Today I had the good fortune to attend a lecture by visiting scholar Stephan Rostain, who gave an excellent lecture about raised fields and earthen mounds made by prehistoric agriculturalists in French Guiana (oddly enough, the only remaining European colony in South America). Rostain’s lecture emphasized how Indians along the littoral zone built and engineered fields to manage excess surficial water from flooding. I can’t remember the name of the site, but linear earthen mounds used for agricultural plots were oriented in specific directions along the landscape to best facilitate drainage and crops production. In addition to moving earth to build fields, earth was also used to build residential and monumental mounds. **This got me thinking – agriculturalists mark the landscape with man-made structures and monuments – archaeologists know this fairly well. For example, the Neolithic Revolution brought with it the development of large scale and complex cities in the Levant. In the Southeastern US, the rapid rise and fall of Cahokia is directly related to the rapid adoption and instability associated with staple goods agriculture. But what about monuments among non-agriculturalists? Richard Bradley asserts that during the Mesolithic, natural places unmarked by man were sacred in and of themselves, but only after the Neolithic Revolution and the adoption agriculture do we see the construction of long mounds, barrows, and cairnes. These monuments transform a naturally sacred landscape into a man-made and perhaps sacred landscape – why is this related to agriculture, and are monuments exclusive to agriculture? In this case, Bradley argues that the modification of the landscape is tied to marking space and land, honoring gods, and marking the passage of time, all concepts far more important to agriculturalists that foragers. As I learned this past semester, gods in African agricultural societies are generally all powerful – among foragers and pastoralists, gods are often trickster deities, making trouble but not omnipotent. It only makes sense to me that gods for agriculturalists are all powerful, their whole lives depend on the success of a harvest, but for foragers, food was stored in the mud, trees, and lively animals abundant on the landscape – an all powerful god who could help a harvest is unnecessary.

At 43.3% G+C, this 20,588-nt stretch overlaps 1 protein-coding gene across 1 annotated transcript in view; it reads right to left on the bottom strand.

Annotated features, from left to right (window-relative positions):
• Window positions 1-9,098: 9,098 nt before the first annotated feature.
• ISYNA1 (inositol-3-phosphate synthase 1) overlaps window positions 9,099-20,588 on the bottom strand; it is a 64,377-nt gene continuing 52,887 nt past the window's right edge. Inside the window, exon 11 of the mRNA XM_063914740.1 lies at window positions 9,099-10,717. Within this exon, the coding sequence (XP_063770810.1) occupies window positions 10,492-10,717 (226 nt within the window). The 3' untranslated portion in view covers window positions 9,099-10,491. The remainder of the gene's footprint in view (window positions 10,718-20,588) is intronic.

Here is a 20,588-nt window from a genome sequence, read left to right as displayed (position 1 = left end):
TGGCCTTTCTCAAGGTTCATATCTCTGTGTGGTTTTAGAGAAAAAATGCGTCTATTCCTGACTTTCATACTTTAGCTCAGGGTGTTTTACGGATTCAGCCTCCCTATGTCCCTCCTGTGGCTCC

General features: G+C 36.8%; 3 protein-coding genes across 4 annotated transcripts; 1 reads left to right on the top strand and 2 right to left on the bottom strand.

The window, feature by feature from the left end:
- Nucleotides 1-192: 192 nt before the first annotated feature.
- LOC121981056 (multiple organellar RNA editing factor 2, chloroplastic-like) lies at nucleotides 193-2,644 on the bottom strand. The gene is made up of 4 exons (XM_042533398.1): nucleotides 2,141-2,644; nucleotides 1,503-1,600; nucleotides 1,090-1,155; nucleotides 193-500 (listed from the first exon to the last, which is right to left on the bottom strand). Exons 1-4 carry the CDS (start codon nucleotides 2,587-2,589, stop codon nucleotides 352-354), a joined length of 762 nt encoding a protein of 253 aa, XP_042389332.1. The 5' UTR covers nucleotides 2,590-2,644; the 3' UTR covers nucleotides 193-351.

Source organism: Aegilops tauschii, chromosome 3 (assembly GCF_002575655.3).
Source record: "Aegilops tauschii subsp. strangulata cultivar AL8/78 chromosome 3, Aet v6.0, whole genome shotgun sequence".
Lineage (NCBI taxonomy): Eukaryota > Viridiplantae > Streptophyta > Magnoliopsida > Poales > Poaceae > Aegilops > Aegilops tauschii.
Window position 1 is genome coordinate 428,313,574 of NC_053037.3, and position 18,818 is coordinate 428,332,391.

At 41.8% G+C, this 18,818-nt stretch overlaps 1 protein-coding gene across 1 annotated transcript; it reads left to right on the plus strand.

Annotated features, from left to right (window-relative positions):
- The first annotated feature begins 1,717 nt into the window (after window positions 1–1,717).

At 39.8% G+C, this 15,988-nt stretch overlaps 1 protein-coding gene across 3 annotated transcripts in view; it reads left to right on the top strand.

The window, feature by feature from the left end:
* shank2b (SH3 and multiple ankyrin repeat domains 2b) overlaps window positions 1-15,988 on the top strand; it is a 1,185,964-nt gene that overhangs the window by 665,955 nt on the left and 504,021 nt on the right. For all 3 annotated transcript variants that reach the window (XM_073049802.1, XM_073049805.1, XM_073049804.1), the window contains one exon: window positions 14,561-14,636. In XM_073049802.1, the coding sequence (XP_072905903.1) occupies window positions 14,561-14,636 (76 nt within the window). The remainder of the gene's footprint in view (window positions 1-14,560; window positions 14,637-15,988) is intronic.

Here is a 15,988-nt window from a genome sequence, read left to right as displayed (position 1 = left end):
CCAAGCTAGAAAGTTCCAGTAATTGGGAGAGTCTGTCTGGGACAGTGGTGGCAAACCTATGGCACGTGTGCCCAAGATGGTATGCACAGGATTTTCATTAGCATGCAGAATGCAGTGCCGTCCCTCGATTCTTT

So, what about all of those lovely monuments in the Lower Mississippi Valley built by sedentary hunter gatherers? Watson Brake, Poverty Point, these sites were for purposes unknown, but where else are there such large earthen monuments made by non-agricultural peoples? Don’t know, thoughts…..